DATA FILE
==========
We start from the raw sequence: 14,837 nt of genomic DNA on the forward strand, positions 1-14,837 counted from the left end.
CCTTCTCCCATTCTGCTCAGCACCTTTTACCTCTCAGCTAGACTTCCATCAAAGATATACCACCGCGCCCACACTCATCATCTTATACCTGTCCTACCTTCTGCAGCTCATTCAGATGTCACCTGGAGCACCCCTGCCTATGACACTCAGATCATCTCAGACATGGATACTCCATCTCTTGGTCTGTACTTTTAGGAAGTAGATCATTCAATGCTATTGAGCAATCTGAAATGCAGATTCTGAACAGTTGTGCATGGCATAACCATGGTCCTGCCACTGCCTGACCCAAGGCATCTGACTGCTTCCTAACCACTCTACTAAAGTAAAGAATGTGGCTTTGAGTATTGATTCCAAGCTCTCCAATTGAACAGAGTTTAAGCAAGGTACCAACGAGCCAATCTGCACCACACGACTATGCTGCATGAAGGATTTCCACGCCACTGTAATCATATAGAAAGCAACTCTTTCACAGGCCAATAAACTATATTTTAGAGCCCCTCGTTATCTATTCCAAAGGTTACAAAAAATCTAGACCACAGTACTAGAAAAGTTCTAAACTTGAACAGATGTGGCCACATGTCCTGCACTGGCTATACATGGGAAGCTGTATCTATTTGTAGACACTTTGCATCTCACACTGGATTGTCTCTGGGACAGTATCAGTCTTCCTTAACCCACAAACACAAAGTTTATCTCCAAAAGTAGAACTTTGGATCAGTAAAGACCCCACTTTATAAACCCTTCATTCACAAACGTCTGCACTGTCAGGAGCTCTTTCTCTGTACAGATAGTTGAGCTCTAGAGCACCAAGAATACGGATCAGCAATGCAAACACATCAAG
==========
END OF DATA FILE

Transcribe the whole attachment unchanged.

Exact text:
We start from the raw sequence: 14,837 nt of genomic DNA on the forward strand, positions 1-14,837 counted from the left end.
CCTTCTCCCATTCTGCTCAGCACCTTTTACCTCTCAGCTAGACTTCCATCAAAGATATACCACCGCGCCCACACTCATCATCTTATACCTGTCCTACCTTCTGCAGCTCATTCAGATGTCACCTGGAGCACCCCTGCCTATGACACTCAGATCATCTCAGACATGGATACTCCATCTCTTGGTCTGTACTTTTAGGAAGTAGATCATTCAATGCTATTGAGCAATCTGAAATGCAGATTCTGAACAGTTGTGCATGGCATAACCATGGTCCTGCCACTGCCTGACCCAAGGCATCTGACTGCTTCCTAACCACTCTACTAAAGTAAAGAATGTGGCTTTGAGTATTGATTCCAAGCTCTCCAATTGAACAGAGTTTAAGCAAGGTACCAACGAGCCAATCTGCACCACACGACTATGCTGCATGAAGGATTTCCACGCCACTGTAATCATATAGAAAGCAACTCTTTCACAGGCCAATAAACTATATTTTAGAGCCCCTCGTTATCTATTCCAAAGGTTACAAAAAATCTAGACCACAGTACTAGAAAAGTTCTAAACTTGAACAGATGTGGCCACATGTCCTGCACTGGCTATACATGGGAAGCTGTATCTATTTGTAGACACTTTGCATCTCACACTGGATTGTCTCTGGGACAGTATCAGTCTTCCTTAACCCACAAACACAAAGTTTATCTCCAAAAGTAGAACTTTGGATCAGTAAAGACCCCACTTTATAAACCCTTCATTCACAAACGTCTGCACTGTCAGGAGCTCTTTCTCTGTACAGATAGTTGAGCTCTAGAGCACCAAGAATACGGATCAGCAATGCAAACACATCAAG